Sudan will expand its use of gold exports to cover imports of essential goods as it embarks on a new 2022 budget without foreign aid during an economic downturn after a coup, Reuters reported.
Billions of dollars of much-needed foreign assistance were cut after the 25 October military coup that ended a power-sharing arrangement with civilians in a transition process established following the 2019 overthrow of former ruler Omar Al-Bashir.
Reuters said a statement issued by the finance ministry late on Sunday included new directives calling for 70 per cent of gold export proceeds to be used on "strategic goods," which typically include fuel and wheat, and the remainder on "necessary goods".
Other directives aim to reduce the time and fees involved in the gold export process.
Sudan, one of Africa's main gold producers, officially exported 26.4 tonnes in the first nine months of 2021 and 25.2 tonnes throughout 2020, Central Bank data shows.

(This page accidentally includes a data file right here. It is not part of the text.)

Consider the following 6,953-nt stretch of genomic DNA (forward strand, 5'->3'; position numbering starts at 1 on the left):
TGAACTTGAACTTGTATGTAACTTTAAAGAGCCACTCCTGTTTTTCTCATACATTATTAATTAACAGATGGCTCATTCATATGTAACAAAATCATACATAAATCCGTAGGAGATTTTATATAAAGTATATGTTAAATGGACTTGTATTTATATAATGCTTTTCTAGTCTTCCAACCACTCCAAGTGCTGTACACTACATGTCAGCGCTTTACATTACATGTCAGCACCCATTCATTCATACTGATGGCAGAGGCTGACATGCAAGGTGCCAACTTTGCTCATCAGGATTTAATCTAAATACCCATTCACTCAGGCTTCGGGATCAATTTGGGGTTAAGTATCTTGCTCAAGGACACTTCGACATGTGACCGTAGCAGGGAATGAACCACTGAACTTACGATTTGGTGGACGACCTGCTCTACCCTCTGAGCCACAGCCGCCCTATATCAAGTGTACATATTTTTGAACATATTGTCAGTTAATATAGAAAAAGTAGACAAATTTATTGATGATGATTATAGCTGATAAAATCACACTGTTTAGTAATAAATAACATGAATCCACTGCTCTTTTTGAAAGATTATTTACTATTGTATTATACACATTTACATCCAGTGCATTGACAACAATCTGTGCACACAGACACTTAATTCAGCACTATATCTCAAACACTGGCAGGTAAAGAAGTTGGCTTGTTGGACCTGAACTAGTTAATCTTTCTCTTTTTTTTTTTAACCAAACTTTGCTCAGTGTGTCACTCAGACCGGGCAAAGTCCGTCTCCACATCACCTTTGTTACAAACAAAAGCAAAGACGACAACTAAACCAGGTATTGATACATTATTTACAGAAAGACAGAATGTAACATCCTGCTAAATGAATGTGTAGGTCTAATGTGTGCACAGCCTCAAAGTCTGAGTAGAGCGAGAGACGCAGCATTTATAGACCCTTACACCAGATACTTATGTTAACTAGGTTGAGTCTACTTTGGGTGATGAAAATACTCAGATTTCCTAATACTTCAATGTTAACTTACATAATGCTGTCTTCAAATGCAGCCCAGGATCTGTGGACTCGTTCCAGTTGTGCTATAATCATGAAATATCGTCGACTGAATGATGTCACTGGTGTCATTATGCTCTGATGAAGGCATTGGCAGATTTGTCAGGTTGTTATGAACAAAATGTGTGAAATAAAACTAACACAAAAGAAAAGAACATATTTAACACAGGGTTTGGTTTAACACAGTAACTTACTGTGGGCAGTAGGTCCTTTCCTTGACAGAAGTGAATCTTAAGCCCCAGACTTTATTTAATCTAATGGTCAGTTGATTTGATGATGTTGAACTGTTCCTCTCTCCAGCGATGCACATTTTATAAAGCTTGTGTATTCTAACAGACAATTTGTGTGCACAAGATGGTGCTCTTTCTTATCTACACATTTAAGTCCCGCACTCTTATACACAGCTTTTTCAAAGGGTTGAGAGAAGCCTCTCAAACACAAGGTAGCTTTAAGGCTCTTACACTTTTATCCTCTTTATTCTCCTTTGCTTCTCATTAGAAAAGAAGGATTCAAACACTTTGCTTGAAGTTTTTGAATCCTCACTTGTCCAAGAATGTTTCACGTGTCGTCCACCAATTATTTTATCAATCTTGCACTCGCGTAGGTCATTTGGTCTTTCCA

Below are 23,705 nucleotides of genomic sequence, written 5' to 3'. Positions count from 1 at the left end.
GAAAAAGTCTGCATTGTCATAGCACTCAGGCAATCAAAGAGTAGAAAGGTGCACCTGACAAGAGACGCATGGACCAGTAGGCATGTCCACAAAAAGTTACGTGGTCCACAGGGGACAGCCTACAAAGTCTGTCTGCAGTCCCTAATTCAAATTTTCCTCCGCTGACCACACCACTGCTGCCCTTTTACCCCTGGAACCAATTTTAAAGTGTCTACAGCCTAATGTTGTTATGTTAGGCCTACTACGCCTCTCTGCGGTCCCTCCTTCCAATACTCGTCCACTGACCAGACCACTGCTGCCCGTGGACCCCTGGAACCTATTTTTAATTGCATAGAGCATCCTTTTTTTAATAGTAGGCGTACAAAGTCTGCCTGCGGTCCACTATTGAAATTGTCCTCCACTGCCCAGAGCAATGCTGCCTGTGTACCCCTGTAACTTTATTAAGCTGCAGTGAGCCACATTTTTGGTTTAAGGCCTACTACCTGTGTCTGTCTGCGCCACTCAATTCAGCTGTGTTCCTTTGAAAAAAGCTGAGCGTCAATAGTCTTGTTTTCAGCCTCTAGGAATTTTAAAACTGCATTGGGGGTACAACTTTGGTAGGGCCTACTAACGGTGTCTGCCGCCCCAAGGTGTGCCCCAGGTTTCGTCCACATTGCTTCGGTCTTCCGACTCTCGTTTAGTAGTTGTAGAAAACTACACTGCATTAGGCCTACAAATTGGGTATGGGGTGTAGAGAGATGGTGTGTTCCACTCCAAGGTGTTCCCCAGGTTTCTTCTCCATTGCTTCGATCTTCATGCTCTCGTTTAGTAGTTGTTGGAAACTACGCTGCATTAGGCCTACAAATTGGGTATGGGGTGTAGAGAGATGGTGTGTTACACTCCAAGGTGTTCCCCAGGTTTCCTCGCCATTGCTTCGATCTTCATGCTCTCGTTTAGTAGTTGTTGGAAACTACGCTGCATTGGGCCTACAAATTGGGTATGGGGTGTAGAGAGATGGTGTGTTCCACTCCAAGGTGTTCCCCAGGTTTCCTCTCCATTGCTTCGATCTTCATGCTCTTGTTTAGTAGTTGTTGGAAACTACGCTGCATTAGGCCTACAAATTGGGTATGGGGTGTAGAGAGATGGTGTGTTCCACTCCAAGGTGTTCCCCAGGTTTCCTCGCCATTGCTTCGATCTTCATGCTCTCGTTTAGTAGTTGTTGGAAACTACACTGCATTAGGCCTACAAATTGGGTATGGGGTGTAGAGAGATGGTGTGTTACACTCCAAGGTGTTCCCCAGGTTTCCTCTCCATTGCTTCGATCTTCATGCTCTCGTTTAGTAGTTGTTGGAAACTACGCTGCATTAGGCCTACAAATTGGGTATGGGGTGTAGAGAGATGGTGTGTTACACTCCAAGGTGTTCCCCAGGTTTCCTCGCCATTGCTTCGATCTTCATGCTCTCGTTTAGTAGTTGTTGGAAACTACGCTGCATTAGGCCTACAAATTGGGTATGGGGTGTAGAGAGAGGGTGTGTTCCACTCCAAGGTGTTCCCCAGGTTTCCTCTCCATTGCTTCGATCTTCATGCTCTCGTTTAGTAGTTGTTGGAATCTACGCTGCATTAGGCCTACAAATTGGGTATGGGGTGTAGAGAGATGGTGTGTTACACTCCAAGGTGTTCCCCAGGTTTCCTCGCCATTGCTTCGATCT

But officials estimate four times more is smuggled abroad.
The budget passed last week aims to increase both expenditure and non-aid revenues by more than a third and envisages a deficit of 363 billion Sudanese pounds ($826.88 million), state news agency SUNA said.
Civilian parties have accused military leaders of erasing economic gains and plunging the country further into crisis.
Aid had totalled $839 million in 2021, SUNA said